Micro-organisms in soil can volatilize inorganic As salts to gaseous arsines, moving it from a geological setting into a biological one. Measurements of arsine are difficult to record. Cryotraps can be used to condense arsine, but the required cooling makes them unsuitable for field research.
Andrew Meharg and colleagues, University of Aberdeen, UK, have developed and validated a trap that captures different species of arsine at ambient temperature. The gases are adsorbed onto silica gel impregnated with silver nitrate. The arsine gas samples can be stored for months at ambient temperature.
In field tests, arsines release from soil was shown to correlate with the quantity of As and, to a greater extent than expected, the concentration of organic matter (OM) in the soil. Areas with high OM and low As, i.e., paddy fields contaminated with 11.3 ppm arsenic, showed the highest arsine emission levels—up to 240 mg per hectare per year. Areas with higher As contamination, up to 1,300 ppm, but less OM, only showed trace amounts of arsine.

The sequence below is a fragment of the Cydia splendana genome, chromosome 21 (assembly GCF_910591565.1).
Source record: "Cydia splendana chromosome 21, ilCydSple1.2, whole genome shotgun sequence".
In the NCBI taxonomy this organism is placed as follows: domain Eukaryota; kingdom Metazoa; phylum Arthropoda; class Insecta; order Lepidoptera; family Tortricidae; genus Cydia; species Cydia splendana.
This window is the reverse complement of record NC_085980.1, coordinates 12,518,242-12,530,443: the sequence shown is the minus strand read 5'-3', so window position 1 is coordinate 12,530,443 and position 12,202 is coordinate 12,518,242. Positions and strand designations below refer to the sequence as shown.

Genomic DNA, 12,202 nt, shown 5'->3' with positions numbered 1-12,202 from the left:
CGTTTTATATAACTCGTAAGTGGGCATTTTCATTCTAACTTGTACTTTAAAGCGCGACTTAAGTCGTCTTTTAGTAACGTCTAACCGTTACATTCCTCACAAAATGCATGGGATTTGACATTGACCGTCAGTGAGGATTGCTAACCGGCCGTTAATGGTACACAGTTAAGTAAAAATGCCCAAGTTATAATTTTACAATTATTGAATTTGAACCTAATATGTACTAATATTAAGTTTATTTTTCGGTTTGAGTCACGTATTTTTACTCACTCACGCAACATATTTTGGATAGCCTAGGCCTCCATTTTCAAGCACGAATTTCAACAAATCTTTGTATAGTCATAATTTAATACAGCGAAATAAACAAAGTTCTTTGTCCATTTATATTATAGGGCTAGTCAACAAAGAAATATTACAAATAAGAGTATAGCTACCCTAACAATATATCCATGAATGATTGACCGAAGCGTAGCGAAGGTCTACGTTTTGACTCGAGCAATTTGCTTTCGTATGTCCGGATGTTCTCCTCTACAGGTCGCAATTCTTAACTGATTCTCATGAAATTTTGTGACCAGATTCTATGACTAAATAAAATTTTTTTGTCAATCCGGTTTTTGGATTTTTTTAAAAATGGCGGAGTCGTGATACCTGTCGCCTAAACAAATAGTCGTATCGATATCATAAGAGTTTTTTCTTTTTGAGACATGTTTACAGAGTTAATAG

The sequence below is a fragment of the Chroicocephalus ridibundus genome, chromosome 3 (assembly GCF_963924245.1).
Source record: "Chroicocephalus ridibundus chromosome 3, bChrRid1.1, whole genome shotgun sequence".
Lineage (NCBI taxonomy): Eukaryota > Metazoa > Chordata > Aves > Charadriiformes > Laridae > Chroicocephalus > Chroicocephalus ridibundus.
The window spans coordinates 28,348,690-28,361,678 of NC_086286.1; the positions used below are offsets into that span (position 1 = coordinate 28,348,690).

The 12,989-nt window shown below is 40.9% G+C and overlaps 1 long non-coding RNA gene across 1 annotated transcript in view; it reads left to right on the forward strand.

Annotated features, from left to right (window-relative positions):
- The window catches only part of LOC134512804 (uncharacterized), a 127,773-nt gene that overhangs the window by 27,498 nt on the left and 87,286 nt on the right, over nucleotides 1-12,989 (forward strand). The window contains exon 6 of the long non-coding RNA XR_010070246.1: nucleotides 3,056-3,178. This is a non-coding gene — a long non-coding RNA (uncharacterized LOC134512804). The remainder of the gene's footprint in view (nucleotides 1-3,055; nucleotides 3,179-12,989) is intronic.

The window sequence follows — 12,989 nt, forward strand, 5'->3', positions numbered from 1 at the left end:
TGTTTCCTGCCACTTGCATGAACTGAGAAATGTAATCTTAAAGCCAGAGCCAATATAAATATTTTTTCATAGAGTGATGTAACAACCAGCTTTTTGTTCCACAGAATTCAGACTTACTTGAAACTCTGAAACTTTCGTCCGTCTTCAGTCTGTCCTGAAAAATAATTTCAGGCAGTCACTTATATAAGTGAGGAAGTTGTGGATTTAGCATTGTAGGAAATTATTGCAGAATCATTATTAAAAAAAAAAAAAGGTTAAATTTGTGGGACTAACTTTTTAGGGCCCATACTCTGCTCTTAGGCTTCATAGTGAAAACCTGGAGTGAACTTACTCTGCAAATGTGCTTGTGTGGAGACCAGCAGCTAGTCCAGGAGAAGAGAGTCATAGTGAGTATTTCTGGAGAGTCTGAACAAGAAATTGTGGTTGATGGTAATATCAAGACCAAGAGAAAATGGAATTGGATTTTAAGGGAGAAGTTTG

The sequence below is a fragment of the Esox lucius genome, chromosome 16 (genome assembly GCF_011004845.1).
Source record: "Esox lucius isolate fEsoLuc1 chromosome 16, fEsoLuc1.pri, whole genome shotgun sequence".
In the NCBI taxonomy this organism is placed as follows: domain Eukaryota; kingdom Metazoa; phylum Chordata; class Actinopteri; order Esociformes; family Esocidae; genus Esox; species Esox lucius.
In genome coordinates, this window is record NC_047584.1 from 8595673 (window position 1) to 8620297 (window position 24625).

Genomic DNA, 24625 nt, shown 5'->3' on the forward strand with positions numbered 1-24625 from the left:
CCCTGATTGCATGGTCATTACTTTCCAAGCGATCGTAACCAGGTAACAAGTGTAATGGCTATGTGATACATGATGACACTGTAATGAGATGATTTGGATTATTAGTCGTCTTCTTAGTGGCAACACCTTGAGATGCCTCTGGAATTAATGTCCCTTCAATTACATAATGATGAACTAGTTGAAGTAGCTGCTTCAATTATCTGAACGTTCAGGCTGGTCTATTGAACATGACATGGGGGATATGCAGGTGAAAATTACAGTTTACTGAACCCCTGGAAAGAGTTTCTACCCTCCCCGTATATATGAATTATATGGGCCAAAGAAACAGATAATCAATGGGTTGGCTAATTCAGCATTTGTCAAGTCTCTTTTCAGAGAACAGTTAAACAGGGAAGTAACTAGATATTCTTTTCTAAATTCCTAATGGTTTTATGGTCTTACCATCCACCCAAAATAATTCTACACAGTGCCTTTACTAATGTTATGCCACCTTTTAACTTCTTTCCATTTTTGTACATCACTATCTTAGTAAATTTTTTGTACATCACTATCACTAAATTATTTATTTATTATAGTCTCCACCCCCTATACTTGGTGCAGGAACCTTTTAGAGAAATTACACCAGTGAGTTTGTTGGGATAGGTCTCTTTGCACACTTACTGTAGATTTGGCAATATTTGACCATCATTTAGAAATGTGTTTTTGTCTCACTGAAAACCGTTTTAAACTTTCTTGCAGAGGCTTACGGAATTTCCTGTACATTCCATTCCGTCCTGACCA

- Field Fluxes and Speciation of Arsines Emanating from Soils
A. Mestrot, J. Feldmann, E. M. Krupp, M. S. Hossain, G. Roman-Ross, A. A. Meharg,
Environ. Sci. Technol. 2011.